Only a short drive from Ekenäs, in the forest there are the ruins of a castle. It is a castle that once must have been an even more impressive sight than today. Majestetically raising itself from the surrounding snowy fields, Raseborg Castle was an amazing sight also on a day like this. There is something special with historical castles like Raseborg.
Our Visit to the Raseborg Castle Ruins
We arrived with the ferry to Turku yesterday morning and drove towards Lahti. We did, however, take a detour to Ekenäs along the southern coast of Finland. After a stop for lunch and a bit of exploration in Ekenäs, we drove the last kilometers to the ruins of the Raseborg Castle. The road to the castle was, however, a mix of ice and mud, so taking the pram was of no point. Instead, I took a walk to explore the castle while Susann dug up some food for Little A from our bags.
The castle was only a few hundred meters from the car park and it made an impressive sight when walking towards it. In my opinion, there is something special with castle ruins. They do tell stories from the past that can really get your imagination to overwork. This castle had a few similarities with the Castle of Kastelhom on the Åland islands. Due to visiting outside the normal tourist season, the castle, as well as nearby services, were closed. They are mainly open for the summer. Instead, I could enjoy a walk around the castle in complete silence. It really gets you to wonder if it isn’t much nicer to visit places like this when there is no-one else there. It is so much easier to enjoy the sight and the atmosphere.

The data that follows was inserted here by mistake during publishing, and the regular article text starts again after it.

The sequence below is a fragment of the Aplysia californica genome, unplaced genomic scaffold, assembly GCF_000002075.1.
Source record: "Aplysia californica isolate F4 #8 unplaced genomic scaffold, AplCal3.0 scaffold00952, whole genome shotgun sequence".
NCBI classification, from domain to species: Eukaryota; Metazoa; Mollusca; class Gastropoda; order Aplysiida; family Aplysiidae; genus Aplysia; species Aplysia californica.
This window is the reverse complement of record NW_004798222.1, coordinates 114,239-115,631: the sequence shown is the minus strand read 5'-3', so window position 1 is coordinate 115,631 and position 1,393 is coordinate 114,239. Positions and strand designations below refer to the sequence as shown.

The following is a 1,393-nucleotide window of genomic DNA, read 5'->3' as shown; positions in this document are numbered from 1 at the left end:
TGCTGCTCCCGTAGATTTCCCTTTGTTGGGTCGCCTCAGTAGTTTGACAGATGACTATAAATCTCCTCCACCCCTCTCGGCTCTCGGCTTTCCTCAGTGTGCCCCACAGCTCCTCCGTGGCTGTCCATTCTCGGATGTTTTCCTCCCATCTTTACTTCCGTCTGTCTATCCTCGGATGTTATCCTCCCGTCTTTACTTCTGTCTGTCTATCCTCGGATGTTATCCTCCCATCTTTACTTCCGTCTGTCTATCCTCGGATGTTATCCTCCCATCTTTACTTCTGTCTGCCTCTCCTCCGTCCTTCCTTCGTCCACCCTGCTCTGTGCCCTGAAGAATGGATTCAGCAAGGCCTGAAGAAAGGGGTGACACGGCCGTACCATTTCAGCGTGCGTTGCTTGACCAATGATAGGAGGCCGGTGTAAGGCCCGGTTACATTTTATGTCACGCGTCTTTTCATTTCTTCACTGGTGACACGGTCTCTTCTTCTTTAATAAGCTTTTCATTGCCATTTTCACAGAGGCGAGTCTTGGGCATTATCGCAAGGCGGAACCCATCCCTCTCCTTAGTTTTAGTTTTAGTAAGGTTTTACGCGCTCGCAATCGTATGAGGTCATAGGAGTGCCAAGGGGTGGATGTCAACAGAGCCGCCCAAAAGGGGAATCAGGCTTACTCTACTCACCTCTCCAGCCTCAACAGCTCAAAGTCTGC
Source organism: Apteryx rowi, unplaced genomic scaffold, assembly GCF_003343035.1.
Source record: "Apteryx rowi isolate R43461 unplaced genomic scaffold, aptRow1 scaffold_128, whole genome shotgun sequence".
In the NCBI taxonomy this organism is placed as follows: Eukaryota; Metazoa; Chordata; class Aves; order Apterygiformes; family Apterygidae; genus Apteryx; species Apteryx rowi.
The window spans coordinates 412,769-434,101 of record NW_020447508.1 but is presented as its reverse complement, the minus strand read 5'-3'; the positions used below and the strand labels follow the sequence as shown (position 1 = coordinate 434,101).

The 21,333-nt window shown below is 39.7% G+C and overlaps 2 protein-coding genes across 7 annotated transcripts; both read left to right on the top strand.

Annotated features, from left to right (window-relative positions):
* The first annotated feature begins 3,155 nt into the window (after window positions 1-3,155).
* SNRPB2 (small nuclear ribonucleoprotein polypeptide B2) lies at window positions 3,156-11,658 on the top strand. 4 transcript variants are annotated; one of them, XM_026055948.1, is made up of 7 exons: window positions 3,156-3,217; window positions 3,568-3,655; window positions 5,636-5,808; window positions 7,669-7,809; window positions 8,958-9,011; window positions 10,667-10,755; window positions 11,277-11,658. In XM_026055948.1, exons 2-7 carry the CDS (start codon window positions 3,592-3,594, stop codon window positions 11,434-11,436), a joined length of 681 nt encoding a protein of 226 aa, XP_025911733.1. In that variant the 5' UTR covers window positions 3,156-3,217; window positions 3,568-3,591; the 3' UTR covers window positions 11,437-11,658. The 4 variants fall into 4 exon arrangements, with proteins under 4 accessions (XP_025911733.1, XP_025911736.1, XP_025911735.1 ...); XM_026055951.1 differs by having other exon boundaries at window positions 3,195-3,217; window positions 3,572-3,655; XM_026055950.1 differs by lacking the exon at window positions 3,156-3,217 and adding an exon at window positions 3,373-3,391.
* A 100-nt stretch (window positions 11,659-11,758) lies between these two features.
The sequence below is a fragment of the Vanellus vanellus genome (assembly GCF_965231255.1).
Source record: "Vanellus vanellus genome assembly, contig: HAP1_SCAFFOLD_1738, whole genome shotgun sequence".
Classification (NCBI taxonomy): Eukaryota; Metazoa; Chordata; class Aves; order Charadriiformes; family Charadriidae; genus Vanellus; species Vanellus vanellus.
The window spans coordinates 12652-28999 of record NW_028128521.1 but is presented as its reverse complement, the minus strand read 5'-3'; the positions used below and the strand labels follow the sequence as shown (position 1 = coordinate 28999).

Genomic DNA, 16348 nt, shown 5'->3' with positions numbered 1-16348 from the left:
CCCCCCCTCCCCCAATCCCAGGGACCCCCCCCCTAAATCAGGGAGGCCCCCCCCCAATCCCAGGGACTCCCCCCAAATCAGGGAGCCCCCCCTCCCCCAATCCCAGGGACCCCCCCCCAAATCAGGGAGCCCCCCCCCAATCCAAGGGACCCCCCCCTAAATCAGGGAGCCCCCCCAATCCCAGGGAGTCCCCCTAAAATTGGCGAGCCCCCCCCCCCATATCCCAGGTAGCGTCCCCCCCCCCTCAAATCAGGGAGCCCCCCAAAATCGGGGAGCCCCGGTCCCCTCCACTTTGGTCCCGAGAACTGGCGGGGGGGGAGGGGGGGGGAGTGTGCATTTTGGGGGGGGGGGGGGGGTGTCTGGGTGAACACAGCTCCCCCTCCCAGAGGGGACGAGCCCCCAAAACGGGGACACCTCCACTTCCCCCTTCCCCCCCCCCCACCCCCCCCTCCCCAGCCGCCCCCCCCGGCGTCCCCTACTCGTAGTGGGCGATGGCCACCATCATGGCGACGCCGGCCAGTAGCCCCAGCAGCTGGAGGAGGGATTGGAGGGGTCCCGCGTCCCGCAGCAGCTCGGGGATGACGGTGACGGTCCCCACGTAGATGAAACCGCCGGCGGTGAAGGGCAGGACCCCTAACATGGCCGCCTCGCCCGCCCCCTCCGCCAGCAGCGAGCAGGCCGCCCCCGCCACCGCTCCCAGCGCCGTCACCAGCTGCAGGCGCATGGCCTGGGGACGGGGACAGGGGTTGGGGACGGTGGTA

After the short walk around the castle, I was soon back in the car with Susann and Little A. We had two more hours to drive before reaching Lahti. There will be more posts about Finland in the coming week.
A Bit More About Raseborg Castle
Raseborg Castle dates back to the 1370s. It is built on a rock that at the time of construction was surrounded by water. The main purpose of the castle was for Sweden to gain control of the shipping and trade in the Gulf of Finland. The main opponent at the time was the Hanseatic city of Reval – today Tallinn, the capital of Estonia. The castle was the center of administration for the southern Finnish region of Western Uusimaa. Raseborg castle was in use until 1558, when Ekenäs and Helsinki gained their town charters. The castle has since fallen into ruins for centuries.
If you are interested in visiting the castle, there is more information about opening season and admission prices here >>